Homans Sign: Know Everything About This Semiological Sign and its Use to Diagnose Diseases

It is an indicator of deep vein thrombosis.

The sign is present when calf pain is caused by passive dorsiflexion of the foot .

However, clinical signs and symptoms have been found to be of little help in the diagnosis of venous thrombosis of the legs because they lack sensitivity.

Homans sign, swelling, and erythema have sensitivities of 60-88% and specificities of 30-72% in well-designed studies for the diagnosis of deep vein thrombosis (using venography as the reference standard).

Studies of the Homans sign suggest that it is positive in between 8% and 56% of people with proven deep vein thrombosis (DVT), but also positive in more than 50% of symptomatic people without DVT.

Homans sign can be positive in both calf DVT and ruptured Baker’s cyst.

Deep vein thrombophlebitis (DVT) is a serious condition that can be asymptomatic and go unnoticed, which can lead to death due to a pulmonary embolism .

It is a partial or complete occlusion of a vein by a thrombus with a secondary inflammatory reaction in the wall of the vein.

An individual is at risk for thrombus formation if they have some degree of venous stasis, have blood that is hypercoagulable, and have sustained injury to the venous walls.

Other risk factors for a DVT also include:

  • Age over 40 years.
  • History of previous DVT or pulmonary embolism.
  • Major surgery (particularly of the pelvis or lower extremities).
  • Obesity .
  • Trauma to the pelvis or lower extremities.
  • Congestive heart failure
  • Prolonged immobilization (injury to the spinal nucleus in particular).
  • Use of estrogen replacement therapies or oral contraceptives.

It is imperative that these risk factors are recognized in our patients and we are aware of a clinical test such as the Homans test.

Physical therapy : To evaluate the Homans sign, the patient’s knee is in an extended position and the examiner forcefully dorsiflexes the patient’s ankle

A positive sign is indicated when pain in the popliteal region and calf occurs when the foot is dorsiflexed. However, some people seem to have a different opinion on how this test should be applied.

These people believe that to correctly assess the Homans sign, the patient’s knee must be in a flexed position rather than an extended position.

They reason that flexing the knee exerts traction on the posterior tibial vein, which when inflamed, causes the pain symptom.

However, they do not explain the exact mechanism of how this traction on the posterior tibial vein would be increased by flexing the knee.

When applying the Homans test, a positive sign does not automatically conclude a DVT. In fact, a positive Homan’s sign can be triggered by factors such as superficial phlebitis, Achilles tendonitis, and injuries to the gastroc and plantar muscles.

Other conditions, such as herniated spinal discs and shortened heel cords, can also lead to a false positive.

A negative Homans sign, on the other hand, does not automatically conclude an absence of DVT. Thrombosis that develops in the thigh and pelvic veins is often difficult to detect and patients can often remain asymptomatic.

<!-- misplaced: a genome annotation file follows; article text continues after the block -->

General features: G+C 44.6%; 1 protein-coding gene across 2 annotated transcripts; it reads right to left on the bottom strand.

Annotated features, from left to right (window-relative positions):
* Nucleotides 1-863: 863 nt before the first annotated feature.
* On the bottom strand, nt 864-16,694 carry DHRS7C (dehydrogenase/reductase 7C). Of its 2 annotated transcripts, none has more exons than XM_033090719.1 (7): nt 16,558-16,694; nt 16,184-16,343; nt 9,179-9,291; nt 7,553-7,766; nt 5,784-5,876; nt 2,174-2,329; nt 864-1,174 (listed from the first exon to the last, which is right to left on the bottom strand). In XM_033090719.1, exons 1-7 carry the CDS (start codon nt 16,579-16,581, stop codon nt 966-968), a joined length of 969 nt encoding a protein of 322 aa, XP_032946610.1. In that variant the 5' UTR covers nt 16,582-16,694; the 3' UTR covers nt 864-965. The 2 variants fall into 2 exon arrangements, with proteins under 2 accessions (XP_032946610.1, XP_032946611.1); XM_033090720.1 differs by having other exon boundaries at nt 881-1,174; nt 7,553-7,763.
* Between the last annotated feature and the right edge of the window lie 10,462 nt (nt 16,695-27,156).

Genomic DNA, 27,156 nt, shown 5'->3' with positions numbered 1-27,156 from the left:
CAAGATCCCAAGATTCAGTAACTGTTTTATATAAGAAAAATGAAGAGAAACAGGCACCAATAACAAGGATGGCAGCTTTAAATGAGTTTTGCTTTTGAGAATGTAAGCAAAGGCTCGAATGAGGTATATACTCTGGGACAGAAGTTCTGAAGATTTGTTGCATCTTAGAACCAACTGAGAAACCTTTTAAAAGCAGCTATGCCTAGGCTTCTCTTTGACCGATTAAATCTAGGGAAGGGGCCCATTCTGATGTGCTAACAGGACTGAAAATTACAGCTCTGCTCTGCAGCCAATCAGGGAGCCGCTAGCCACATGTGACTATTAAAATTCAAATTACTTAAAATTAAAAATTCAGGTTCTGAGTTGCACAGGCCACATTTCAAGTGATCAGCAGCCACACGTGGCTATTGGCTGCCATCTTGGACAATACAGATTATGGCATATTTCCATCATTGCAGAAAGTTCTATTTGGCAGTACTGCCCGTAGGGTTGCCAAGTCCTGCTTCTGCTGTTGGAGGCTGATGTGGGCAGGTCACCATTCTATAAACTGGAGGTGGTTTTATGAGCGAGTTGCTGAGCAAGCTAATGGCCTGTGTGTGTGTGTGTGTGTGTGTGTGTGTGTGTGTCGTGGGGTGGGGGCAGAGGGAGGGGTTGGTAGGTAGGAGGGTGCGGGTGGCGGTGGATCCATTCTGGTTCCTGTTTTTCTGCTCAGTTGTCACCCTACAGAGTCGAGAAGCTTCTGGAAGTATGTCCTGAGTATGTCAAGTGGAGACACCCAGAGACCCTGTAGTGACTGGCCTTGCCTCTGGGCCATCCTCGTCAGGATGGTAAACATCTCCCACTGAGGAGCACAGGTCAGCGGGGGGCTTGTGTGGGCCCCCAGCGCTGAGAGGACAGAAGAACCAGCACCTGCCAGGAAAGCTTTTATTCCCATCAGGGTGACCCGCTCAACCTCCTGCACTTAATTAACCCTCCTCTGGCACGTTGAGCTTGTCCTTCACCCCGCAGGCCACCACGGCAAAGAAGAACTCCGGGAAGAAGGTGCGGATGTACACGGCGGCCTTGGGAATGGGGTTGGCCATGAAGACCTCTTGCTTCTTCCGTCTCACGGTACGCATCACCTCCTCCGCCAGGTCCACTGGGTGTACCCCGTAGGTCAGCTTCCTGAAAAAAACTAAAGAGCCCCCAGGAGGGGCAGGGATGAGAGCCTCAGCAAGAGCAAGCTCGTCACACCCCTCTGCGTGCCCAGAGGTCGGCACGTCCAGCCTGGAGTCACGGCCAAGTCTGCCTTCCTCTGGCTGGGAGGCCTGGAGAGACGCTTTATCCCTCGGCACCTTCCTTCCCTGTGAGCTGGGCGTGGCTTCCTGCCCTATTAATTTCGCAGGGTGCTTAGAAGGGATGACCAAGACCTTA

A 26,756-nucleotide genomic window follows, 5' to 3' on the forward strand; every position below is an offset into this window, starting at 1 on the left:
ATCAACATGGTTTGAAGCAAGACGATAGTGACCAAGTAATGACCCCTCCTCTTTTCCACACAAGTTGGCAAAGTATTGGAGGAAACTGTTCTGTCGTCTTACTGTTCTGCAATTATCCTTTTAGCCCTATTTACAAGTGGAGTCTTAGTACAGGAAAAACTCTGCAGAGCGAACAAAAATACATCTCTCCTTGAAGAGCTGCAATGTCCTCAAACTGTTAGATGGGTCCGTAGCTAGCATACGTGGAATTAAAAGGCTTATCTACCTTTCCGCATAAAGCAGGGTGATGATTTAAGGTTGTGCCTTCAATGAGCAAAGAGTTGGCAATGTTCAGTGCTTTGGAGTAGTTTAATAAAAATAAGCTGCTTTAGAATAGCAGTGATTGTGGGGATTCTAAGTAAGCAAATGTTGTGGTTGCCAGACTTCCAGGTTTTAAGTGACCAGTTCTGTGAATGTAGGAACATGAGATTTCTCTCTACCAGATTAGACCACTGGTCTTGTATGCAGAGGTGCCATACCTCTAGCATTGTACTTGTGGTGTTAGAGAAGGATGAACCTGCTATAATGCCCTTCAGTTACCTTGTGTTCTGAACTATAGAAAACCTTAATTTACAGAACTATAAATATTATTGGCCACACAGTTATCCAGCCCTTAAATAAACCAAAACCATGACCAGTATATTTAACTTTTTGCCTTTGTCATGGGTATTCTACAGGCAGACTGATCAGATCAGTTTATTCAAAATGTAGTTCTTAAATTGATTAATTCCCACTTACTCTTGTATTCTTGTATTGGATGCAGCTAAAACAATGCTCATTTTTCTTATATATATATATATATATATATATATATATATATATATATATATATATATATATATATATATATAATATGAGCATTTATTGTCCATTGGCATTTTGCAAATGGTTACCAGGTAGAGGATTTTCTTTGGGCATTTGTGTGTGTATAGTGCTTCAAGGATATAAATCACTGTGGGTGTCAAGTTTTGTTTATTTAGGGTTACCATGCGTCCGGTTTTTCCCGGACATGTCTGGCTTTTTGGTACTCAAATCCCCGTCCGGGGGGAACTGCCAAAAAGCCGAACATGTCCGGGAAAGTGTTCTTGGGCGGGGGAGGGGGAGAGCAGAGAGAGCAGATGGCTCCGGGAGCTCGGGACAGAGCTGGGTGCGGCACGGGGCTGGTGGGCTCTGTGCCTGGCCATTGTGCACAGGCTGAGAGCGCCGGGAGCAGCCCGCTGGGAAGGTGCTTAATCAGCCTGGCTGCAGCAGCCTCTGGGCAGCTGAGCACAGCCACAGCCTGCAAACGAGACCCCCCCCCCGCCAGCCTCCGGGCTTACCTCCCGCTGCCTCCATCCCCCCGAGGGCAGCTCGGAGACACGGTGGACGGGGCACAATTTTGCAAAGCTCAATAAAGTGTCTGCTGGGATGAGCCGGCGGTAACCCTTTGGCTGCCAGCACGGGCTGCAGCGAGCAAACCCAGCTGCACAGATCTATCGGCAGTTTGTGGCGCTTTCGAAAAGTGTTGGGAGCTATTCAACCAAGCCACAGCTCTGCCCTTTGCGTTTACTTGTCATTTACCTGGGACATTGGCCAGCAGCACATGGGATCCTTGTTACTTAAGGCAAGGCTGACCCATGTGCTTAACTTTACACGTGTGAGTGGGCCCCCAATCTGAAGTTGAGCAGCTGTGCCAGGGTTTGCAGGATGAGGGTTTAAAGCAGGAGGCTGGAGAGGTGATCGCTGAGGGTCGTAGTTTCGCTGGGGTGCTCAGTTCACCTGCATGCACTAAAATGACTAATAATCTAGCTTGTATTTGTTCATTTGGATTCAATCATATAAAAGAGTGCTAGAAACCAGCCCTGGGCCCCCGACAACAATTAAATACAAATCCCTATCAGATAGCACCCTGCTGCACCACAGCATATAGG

With this in mind, it is essential that therapists understand how reliable and valid the Homans sign is in detecting DVT.

In a study by McLachlin et al., They compared premortem clinical findings in the lower extremities of fifteen seriously ill patients with the results of postmortem venous dissection in these same patients.

They found that 12 of the lower extremities contained thrombi and 18 did not. The thrombi found were twice as frequent in the veins of the thigh than in the vein below the knee.

The Homans sign was evaluated in the lower extremities of these fifteen individuals, and the researchers concluded a true positive value of 8% and a positive value of 6%.

These poor findings for the Homans test could have been attributed to the low frequency of below-knee thrombosis in this study.

In another study for the detection of DVT, Cranlet et al. studied 1,333 lower extremities (124 individuals) who looked at various clinical symptoms, including Homans’ sign, and compared it to a phlebogram, a form of X-ray.

They found that the Homans sign obtained a true positive value of 48% and a true negative value of 41%. This was the least reliable of the clinical symptoms for thrombosis they examined, which also included muscle pain, tenderness, and swelling.

However, it should be noted that the Homans test was only applied to 104 lower extremities, compared to 133 lower extremities assessed for clinical symptoms assessed in the other three categories.

In a similar study that used phlebography as evidence of DVT, Haeger also found comparable unpromising findings when looking at clinical symptoms such as positive Homans sign to interpret DVT.

A true positive value of 33% and a false positive value of 21% were found for this test. This experiment is also plagued by uneven use of sample size across different categories of clinical symptoms, again resulting in a less favorable result in the statistical interpretation of the Homans sign.

While these studies posed some threats to design validity, Homan’s sign is still accurately recognized as insensitive, nonspecific, and not truly diagnostic for DVT.

The literature has shown that it produces almost as many false positives as true positives. Therefore, one cannot rely solely on diagnosing or ruling out DVT.